That comment that was censored from the Scholarly Kitchen

May 27, 2016

I mentioned on Twitter that I’d left a comment on the Scholarly Kitchen that had been blocked in moderation, and several people asked what the comment was.

censored

It was a response to this comment from David Crotty (who as well as being a commenter is also the editor of the Scholarly Kitchen.) We were once more discussing David’s lamentable tendency to beg the question of Sci-Hub’s morality by abusing the term “theft” to mean copyright violation. My comment was as follows:

> Sorry no–a term everyone, at least the court system, agrees upon, is “theft”.

This is simply not true. It’s a crusade that you, for reasons which remain opaque to me, have taken on. Outside of a few lawyers (who, as we all know, routinely use language in completely different ways from civilians), the use of “theft” is widely recognised as an inflammatory misrepresentation.

It’s bad enough that the wildly inappropriate term “piracy” has been so widely adopted. Obfuscating the issue yet further helps literally no-one. Once more: why are you doing this? It’s hard to avoid the conclusion that it’s because you don’t believe you can win an actual argument about copyright infringement, and have to poison the rhetorical well instead.

> If I told you not to use the terms “paywall” or “toll access” because I don’t like them, would you?

What term to do you prefer over “paywall”?

In any case, “paywall” is a purely descriptive term, not an attempt to pre-decide an argument by applying an inapplicable analogy. If instead I referred to paywalls as “fraudwalls” or “embezzlewalls”, then you would certainly have a point in asking me to change my language.

> I think the easiest way to avoid this distracting nonsense is to simply moderate our comments a bit more strictly, and delete any “it’s not theft” response. Those who wish to debate semantics can do so elswhere.

Ah yes — the final solution for those who realise they can’t win an argument.

I suppose this would be as good a conclusion to this thread as any: following up the repeated and deliberate abuse of language with actual censorship has a pleasing narrative consistency; and would of course demonstrate how wrong you are far more effectively than any words you might say.

… or of course you could stop deliberately creating a pointless side-conflict.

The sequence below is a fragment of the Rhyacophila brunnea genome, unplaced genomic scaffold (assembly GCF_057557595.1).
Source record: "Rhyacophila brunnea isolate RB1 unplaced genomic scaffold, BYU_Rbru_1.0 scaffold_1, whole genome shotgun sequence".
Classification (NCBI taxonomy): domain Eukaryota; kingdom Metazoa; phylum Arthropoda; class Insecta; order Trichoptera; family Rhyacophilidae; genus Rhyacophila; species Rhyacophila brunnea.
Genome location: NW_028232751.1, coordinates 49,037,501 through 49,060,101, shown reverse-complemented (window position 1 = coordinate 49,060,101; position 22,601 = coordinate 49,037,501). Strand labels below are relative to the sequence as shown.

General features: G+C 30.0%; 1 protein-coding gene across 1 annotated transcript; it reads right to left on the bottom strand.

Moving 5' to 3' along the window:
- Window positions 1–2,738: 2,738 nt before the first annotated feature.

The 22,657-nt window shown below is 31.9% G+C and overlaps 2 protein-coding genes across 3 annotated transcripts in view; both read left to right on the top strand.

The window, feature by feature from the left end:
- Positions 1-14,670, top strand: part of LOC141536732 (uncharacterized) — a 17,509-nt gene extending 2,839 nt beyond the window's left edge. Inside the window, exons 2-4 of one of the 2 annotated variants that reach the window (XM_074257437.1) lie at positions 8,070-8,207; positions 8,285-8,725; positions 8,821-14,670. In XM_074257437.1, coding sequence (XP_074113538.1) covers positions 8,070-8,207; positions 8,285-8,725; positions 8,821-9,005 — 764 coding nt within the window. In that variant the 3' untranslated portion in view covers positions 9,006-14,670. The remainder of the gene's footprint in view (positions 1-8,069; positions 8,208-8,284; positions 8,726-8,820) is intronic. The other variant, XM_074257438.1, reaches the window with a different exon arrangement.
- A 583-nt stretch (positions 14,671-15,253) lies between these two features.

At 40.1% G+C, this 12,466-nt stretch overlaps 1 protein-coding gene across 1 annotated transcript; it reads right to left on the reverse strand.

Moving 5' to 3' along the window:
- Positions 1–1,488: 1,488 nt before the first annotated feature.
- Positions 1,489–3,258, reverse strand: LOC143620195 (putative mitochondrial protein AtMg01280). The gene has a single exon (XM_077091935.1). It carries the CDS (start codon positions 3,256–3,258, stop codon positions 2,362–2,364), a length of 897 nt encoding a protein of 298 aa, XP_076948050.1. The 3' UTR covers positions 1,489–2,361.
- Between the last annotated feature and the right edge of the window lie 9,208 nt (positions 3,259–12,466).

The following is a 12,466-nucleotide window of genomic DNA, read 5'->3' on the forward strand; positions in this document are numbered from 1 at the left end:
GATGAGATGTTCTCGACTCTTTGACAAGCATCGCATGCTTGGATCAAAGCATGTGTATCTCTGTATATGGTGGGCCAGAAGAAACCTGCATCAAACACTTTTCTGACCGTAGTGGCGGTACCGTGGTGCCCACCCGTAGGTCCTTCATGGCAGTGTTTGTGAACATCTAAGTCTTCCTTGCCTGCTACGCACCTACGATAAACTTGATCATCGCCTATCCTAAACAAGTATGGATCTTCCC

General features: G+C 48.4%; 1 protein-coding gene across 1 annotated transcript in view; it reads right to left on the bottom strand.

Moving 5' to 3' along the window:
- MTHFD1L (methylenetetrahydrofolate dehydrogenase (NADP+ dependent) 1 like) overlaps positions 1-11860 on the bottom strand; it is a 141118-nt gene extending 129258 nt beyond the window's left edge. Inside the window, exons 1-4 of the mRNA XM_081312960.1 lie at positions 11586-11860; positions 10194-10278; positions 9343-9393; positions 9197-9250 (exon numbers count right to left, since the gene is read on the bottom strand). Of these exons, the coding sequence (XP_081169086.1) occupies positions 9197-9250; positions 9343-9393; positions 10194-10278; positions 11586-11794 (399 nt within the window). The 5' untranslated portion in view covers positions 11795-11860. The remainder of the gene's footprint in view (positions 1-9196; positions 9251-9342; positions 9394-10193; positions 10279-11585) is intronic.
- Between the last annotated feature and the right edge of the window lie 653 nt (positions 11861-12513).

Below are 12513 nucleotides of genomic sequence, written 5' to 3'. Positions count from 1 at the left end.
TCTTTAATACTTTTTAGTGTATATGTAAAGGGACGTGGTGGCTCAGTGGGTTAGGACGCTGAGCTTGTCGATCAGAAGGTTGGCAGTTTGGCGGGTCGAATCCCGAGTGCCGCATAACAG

I really don’t expect this from you, David.

I honestly can’t see what was so objectionable about this that David decided to censor it; but as I’ve noted elsewhere, it’s his blog, and his prerogative to moderate it how he sees fit. But I really don’t want to see the Scholarly Kitchen being presented as a meeting of minds, or some kind of melting pot, when it’s increasingly clear that it’s actually an advocacy site for legacy publishing — and, more to the point, for legacy publishers.

Again: there’s nothing wrong with advocacy sites. SV-POW! is one itself (among other things), and I am pretty happy about it. But no-one coming to SV-POW! is under any illusions that it’s meant to be meeting-place for all stakeholders in scholarly communication. It’s not that. It’s a place where we express one point of view: our own. (Despite this, no-one coming to SV-POW! has to worry about their comments being censored. The only comments that ever get blocked in moderation are spam and outright personal attacks.)

Of course, wiser heads than mine have realised some time ago what the Scholarly Kitchen is. People like PLOS’s Mike Eisen and the Royal Society’s Stuart Taylor stopped trying to participate some time ago; RLUK’s David Prosser says “I gave up on them quite a while ago. Occasionally read the odd article people point me to, but see no merit in engaging.” Copyright guru Charles Oppenheim writes “It could have been a good place for proper debates, but is now of no use for that”.

It’s a real shame. I think we do need a place where people on all sides of the debate can argue it out on an equal footing. But that simply isn’t possible in a venue where one of the debaters has the power to instantly gag anyone who says something he doesn’t like.